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Secondary scoring could be the difference against No. 9 Ferris State

BY MICHAEL FLOREK
Daily Sports Writer
Published January 21, 2010

As members of the same conference the Michigan hockey team and No. 9 Ferris State know a lot about each other. But this weekend, the familiarity will go beyond that.


Matchup: MICHIGAN (8-7-1-0 CCHA, 13-10-1 overall) vs./at FERRIS STATE (10-4-2-2, 16-6-2)
Where: Yost Ice Arena (game 1), Ewigleben Ice Arena (game 2)
When: FRIDAY and SATURDAY at 8:05 p.m.
TV:CBS College Sports
Live Blog: michigandaily.com

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When the teams step on the ice to face each other this weekend in a home-and-home series, they will see the mirror image of themselves. In all major statistical categories, the Wolverines and Bulldogs are no larger than eight places apart.

“I think it helps us,” Michigan coach Red Berenson said. “We don’t think of them as similar. We think of them as being a top team and maybe the best team we’ve played in recent months.”

But it goes beyond just the numbers. Both teams rely heavily on their top line to score an inordinate amount of goals for them.

Juniors Carl Hagelin and Matt Rust have been the only two forwards scoring consistently all season for the Wolverines and increasing the point total for who plays with them on the right side. This week is freshman Kevin Lynch, who has played with the top line since the Great Lakes Invitational.

Ferris State’s top line of Blair Riley, Cody Chupp, and Casey Haines have scored just under 35% of the Bulldogs’ total goals.

With the Bulldogs’ prolific offensive players all on one line, the coaching staff will try to matchup the top lines as much as possible to limit the offensive chances.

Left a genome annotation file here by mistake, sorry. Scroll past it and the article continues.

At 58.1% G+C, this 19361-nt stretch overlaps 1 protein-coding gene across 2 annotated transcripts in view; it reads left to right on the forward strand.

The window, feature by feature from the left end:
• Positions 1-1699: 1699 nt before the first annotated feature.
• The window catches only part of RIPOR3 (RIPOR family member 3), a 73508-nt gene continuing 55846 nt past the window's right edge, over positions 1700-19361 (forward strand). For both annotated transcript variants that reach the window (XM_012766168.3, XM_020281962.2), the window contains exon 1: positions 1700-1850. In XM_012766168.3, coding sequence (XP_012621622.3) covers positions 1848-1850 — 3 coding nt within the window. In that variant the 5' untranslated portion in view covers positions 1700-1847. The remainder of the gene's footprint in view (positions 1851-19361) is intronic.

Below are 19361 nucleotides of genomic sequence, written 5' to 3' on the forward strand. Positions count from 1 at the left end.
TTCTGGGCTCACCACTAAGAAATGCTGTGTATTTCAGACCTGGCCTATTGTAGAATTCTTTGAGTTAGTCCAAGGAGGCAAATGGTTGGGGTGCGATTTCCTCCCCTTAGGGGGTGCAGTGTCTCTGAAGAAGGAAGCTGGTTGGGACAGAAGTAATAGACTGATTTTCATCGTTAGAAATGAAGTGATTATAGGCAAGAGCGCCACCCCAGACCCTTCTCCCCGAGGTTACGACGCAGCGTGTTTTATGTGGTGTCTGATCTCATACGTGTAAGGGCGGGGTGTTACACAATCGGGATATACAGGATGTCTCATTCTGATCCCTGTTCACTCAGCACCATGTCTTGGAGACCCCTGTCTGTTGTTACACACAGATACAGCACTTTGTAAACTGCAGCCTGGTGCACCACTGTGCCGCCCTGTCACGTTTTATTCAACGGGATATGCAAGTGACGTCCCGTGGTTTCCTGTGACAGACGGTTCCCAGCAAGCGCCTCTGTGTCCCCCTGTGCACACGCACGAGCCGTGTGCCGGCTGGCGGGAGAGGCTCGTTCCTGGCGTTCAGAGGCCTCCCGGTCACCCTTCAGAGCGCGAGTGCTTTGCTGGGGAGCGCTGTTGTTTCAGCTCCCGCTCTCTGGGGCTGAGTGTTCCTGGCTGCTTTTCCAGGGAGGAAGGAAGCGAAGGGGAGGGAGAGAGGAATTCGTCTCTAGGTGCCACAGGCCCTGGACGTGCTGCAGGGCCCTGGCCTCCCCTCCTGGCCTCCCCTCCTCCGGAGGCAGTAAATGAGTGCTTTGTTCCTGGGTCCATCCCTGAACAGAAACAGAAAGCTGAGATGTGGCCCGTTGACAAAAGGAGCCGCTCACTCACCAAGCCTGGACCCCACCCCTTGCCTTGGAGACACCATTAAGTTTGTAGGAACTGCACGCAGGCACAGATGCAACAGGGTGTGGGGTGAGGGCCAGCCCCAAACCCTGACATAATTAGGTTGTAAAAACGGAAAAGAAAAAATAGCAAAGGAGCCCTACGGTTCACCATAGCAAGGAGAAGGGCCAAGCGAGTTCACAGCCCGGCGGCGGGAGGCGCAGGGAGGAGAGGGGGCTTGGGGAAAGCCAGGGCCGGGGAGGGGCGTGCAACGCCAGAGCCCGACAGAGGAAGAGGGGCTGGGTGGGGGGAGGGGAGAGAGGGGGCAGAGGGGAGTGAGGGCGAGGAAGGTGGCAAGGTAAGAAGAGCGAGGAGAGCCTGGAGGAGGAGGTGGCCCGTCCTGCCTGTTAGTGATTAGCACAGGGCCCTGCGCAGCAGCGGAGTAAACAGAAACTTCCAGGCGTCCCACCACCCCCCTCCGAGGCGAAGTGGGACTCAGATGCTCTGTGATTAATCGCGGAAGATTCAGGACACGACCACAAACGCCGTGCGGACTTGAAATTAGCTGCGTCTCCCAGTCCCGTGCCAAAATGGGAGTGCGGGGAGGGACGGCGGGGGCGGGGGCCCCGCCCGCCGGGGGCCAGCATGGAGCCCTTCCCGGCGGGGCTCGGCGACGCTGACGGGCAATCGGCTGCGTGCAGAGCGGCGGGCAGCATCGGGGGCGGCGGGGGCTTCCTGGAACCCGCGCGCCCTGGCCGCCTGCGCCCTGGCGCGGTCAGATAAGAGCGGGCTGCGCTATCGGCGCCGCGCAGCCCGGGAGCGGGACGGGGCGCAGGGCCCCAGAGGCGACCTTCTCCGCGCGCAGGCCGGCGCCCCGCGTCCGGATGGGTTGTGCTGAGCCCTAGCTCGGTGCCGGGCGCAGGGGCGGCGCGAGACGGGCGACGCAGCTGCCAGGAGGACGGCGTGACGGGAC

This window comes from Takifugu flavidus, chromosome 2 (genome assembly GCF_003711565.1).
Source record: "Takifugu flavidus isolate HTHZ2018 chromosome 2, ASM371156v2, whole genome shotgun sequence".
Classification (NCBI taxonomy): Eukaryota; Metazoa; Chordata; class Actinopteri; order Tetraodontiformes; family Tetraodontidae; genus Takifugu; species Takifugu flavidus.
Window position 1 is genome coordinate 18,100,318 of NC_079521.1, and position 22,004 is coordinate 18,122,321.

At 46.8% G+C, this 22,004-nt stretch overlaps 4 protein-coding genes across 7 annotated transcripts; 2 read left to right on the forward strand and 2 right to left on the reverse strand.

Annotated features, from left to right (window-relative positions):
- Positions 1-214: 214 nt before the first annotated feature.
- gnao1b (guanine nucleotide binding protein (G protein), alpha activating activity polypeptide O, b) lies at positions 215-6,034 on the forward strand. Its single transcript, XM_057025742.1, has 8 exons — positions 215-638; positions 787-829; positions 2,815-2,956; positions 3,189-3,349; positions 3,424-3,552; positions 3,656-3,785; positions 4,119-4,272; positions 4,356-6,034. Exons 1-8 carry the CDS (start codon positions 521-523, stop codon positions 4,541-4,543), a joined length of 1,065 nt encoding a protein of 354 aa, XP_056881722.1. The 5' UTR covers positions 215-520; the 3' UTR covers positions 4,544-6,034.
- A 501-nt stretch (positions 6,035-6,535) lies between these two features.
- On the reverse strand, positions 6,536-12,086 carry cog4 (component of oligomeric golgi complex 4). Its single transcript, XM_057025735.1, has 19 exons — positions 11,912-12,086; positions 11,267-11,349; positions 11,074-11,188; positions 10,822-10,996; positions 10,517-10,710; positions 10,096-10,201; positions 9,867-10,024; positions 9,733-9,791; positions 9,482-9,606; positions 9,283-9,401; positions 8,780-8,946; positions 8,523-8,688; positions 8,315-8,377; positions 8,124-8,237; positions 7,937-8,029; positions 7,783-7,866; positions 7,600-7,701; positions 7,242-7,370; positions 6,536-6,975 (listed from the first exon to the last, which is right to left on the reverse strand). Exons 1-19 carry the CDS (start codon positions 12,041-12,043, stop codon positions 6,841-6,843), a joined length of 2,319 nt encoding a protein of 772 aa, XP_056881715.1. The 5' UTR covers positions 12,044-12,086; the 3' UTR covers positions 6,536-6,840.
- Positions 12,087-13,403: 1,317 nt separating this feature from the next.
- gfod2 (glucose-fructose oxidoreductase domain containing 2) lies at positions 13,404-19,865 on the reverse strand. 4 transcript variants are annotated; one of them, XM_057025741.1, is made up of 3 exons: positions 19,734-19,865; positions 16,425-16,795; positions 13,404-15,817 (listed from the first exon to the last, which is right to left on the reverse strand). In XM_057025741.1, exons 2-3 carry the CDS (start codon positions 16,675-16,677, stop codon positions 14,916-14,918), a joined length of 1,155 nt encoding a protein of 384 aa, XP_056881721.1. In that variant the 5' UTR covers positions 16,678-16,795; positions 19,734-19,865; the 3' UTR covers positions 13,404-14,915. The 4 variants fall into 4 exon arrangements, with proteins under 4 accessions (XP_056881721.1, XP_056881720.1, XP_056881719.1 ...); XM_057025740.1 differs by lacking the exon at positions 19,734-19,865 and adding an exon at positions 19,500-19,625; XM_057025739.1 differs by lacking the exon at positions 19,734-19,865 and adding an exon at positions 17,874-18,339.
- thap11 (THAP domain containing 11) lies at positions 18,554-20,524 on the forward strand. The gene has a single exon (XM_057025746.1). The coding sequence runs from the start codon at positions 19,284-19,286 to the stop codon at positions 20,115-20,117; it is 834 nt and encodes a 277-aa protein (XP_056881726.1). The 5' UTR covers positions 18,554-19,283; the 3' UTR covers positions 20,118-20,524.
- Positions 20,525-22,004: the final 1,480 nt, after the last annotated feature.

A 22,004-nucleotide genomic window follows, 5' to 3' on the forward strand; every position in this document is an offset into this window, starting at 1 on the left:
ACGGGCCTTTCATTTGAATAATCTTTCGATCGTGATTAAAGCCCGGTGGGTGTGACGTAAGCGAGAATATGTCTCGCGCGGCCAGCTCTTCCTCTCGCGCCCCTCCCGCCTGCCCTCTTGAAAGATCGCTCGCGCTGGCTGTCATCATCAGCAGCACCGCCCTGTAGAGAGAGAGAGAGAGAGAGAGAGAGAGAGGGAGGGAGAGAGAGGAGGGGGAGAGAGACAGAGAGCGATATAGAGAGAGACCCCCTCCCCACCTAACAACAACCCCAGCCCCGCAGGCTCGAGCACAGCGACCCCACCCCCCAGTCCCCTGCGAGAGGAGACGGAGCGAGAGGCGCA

“I don’t want to put an inexperienced player out there against the top player in the league and then expect us to win that matchup,” Berenson said. “We have to respect who is on the ice for them and who is on the ice for us.”

While the bright lights shine on the both teams respective top lines, it’s the players hiding in the darkness that could be the difference this weekend.

“You’re trying to outscore that line or shut them down,” Michigan coach Red Berenson said. “But in the meantime, if you do, and their nullifying you at the same time, then it comes down to your next line or your next line and where are you going to get your offense from?”

Secondary scoring is nothing new for the Wolverines during their recent success. The third and fourth lines contributed three of the Wolverines six even strength goals in last weekend’s series against Alaska. Two of those came from senior Brian Lebler who had just five goals coming into the weekend.

With Michigan still tinkering with its lines late in the season, the combination of secondary scorers will change this weekend. Freshmen Chris Brown and A.J. Treais will play alongside senior Brian Lebler to make up the third line, while juniors Ben Winnett and Scooter Vaughan will play with Lindsay Sparks.

Despite being on the bottom lines, Brown is third on the team in points while Sparks has six points in his last five games. If they can keep the momentum going, it could be a difference that the mirror can’t match.

“Any line can be the difference in the game,” Winnett said. “I think our line proved that last weekend in being able to get a couple of goals Friday night against Alaska. We have to go in with the mentality that every line could be the difference maker and that’s how we’re going to try and play this weekend.”